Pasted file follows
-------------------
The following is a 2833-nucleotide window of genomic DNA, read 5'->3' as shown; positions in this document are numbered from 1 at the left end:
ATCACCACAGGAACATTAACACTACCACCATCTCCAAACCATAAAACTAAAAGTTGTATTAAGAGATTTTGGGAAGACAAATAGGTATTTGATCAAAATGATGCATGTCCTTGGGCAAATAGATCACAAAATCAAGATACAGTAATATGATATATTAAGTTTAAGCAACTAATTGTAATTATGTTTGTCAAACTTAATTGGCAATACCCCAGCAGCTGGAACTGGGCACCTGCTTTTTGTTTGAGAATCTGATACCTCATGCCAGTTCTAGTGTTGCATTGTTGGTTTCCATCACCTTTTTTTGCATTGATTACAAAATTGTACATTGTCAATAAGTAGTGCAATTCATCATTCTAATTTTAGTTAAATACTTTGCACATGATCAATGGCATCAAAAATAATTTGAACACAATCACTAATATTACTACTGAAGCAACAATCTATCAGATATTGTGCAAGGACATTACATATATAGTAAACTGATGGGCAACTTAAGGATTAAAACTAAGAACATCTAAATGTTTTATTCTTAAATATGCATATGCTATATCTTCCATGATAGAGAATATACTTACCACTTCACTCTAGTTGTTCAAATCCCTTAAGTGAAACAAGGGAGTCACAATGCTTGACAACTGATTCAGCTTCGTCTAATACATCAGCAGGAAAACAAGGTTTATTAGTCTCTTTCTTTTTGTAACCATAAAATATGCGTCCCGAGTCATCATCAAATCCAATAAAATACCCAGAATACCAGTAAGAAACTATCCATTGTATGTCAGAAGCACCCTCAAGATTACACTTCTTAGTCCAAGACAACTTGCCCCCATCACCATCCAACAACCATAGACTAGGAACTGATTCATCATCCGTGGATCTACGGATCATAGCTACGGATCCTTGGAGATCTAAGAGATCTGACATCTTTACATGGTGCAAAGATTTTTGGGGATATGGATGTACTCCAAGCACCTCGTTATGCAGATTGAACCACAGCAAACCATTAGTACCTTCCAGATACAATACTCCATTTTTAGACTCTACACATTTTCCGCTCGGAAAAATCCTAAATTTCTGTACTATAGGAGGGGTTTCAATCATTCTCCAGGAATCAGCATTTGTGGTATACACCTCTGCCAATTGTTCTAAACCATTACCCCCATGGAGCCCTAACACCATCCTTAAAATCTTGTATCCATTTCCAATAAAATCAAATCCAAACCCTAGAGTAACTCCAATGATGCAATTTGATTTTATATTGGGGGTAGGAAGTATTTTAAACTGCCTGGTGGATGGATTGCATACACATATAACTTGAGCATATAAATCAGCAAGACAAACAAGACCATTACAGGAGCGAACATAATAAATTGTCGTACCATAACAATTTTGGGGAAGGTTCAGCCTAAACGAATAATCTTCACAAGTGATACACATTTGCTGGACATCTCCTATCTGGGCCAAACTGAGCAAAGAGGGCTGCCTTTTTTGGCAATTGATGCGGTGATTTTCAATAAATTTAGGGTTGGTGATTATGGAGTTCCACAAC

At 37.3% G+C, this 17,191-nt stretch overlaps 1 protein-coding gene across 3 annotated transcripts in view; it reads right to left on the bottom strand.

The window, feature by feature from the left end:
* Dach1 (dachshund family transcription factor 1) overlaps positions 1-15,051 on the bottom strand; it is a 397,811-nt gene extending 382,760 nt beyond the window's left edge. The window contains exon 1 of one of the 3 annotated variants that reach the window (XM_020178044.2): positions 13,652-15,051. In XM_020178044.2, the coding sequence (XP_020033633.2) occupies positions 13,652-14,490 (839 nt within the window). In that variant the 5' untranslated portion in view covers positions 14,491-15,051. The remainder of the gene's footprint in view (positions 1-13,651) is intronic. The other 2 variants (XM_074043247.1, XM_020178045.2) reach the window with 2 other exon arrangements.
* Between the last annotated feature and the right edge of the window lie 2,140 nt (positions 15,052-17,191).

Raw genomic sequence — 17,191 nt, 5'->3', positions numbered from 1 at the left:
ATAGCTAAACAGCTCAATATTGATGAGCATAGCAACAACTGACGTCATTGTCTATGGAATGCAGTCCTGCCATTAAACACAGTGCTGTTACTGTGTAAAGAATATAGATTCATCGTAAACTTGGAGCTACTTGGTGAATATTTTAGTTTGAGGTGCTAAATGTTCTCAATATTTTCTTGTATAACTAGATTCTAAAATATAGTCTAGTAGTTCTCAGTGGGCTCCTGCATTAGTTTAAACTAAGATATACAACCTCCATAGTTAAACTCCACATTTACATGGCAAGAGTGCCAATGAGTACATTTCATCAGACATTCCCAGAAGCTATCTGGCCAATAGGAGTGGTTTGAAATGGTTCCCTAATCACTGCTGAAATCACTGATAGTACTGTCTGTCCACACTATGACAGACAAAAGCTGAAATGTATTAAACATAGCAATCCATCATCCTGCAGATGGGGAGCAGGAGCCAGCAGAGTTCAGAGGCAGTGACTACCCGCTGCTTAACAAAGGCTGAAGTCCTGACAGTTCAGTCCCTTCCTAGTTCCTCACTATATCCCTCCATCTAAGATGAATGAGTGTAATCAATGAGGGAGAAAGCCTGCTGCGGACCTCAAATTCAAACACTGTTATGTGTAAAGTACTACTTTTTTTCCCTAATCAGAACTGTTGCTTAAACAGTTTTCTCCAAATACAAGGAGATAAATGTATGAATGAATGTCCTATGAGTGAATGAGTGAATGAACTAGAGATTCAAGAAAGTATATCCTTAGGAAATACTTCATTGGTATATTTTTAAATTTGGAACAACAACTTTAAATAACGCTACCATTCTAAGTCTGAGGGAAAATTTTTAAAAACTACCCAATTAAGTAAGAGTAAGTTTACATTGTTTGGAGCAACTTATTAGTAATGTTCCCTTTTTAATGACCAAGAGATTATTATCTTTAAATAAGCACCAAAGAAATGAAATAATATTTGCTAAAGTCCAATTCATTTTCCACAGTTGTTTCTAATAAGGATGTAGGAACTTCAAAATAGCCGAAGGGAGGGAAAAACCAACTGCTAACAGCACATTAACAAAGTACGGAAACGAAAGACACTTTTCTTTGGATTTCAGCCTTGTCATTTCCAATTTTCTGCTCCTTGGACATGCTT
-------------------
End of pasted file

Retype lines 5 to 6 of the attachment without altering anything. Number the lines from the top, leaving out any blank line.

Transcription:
* Dach1 (dachshund family transcription factor 1) overlaps positions 1-15,051 on the bottom strand; it is a 397,811-nt gene extending 382,760 nt beyond the window's left edge. The window contains exon 1 of one of the 3 annotated variants that reach the window (XM_020178044.2): positions 13,652-15,051. In XM_020178044.2, the coding sequence (XP_020033633.2) occupies positions 13,652-14,490 (839 nt within the window). In that variant the 5' untranslated portion in view covers positions 14,491-15,051. The remainder of the gene's footprint in view (positions 1-13,651) is intronic. The other 2 variants (XM_074043247.1, XM_020178045.2) reach the window with 2 other exon arrangements.
* Between the last annotated feature and the right edge of the window lie 2,140 nt (positions 15,052-17,191).